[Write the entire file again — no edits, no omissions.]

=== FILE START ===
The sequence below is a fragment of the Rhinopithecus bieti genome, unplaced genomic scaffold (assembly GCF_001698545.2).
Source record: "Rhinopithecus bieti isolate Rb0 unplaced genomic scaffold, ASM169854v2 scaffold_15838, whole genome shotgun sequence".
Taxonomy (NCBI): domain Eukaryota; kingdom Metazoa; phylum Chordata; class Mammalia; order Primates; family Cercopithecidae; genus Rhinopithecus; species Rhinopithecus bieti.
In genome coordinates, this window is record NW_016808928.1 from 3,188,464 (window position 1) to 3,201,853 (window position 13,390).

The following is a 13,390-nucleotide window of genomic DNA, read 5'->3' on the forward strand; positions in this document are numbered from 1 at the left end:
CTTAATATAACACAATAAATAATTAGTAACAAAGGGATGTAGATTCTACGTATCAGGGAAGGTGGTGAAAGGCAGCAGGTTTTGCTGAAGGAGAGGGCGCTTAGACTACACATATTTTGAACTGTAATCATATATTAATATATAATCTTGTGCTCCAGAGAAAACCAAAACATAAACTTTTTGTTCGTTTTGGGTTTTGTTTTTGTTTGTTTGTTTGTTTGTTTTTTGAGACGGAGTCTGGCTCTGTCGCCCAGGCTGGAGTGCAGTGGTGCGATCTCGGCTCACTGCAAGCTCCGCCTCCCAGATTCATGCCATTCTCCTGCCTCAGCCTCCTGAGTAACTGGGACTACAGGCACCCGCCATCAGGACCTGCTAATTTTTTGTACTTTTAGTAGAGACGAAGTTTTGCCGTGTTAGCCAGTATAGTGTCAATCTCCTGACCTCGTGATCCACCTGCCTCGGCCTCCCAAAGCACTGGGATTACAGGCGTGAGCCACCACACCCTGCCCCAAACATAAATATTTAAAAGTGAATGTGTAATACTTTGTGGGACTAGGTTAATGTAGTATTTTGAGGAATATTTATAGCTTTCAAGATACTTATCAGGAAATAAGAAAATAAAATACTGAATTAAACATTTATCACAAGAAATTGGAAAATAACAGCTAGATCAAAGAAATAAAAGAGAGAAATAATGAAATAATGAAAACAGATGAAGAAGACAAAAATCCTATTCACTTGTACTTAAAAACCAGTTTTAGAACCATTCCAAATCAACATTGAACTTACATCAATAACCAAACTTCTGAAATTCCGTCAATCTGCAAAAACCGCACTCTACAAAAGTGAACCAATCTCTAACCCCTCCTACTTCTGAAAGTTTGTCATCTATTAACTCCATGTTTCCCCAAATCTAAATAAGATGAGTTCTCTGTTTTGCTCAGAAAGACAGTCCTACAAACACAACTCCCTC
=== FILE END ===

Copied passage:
The sequence below is a fragment of the Rhinopithecus bieti genome, unplaced genomic scaffold (assembly GCF_001698545.2).
Source record: "Rhinopithecus bieti isolate Rb0 unplaced genomic scaffold, ASM169854v2 scaffold_15838, whole genome shotgun sequence".
Taxonomy (NCBI): domain Eukaryota; kingdom Metazoa; phylum Chordata; class Mammalia; order Primates; family Cercopithecidae; genus Rhinopithecus; species Rhinopithecus bieti.
In genome coordinates, this window is record NW_016808928.1 from 3,188,464 (window position 1) to 3,201,853 (window position 13,390).

The following is a 13,390-nucleotide window of genomic DNA, read 5'->3' on the forward strand; positions in this document are numbered from 1 at the left end:
CTTAATATAACACAATAAATAATTAGTAACAAAGGGATGTAGATTCTACGTATCAGGGAAGGTGGTGAAAGGCAGCAGGTTTTGCTGAAGGAGAGGGCGCTTAGACTACACATATTTTGAACTGTAATCATATATTAATATATAATCTTGTGCTCCAGAGAAAACCAAAACATAAACTTTTTGTTCGTTTTGGGTTTTGTTTTTGTTTGTTTGTTTGTTTGTTTTTTGAGACGGAGTCTGGCTCTGTCGCCCAGGCTGGAGTGCAGTGGTGCGATCTCGGCTCACTGCAAGCTCCGCCTCCCAGATTCATGCCATTCTCCTGCCTCAGCCTCCTGAGTAACTGGGACTACAGGCACCCGCCATCAGGACCTGCTAATTTTTTGTACTTTTAGTAGAGACGAAGTTTTGCCGTGTTAGCCAGTATAGTGTCAATCTCCTGACCTCGTGATCCACCTGCCTCGGCCTCCCAAAGCACTGGGATTACAGGCGTGAGCCACCACACCCTGCCCCAAACATAAATATTTAAAAGTGAATGTGTAATACTTTGTGGGACTAGGTTAATGTAGTATTTTGAGGAATATTTATAGCTTTCAAGATACTTATCAGGAAATAAGAAAATAAAATACTGAATTAAACATTTATCACAAGAAATTGGAAAATAACAGCTAGATCAAAGAAATAAAAGAGAGAAATAATGAAATAATGAAAACAGATGAAGAAGACAAAAATCCTATTCACTTGTACTTAAAAACCAGTTTTAGAACCATTCCAAATCAACATTGAACTTACATCAATAACCAAACTTCTGAAATTCCGTCAATCTGCAAAAACCGCACTCTACAAAAGTGAACCAATCTCTAACCCCTCCTACTTCTGAAAGTTTGTCATCTATTAACTCCATGTTTCCCCAAATCTAAATAAGATGAGTTCTCTGTTTTGCTCAGAAAGACAGTCCTACAAACACAACTCCCTC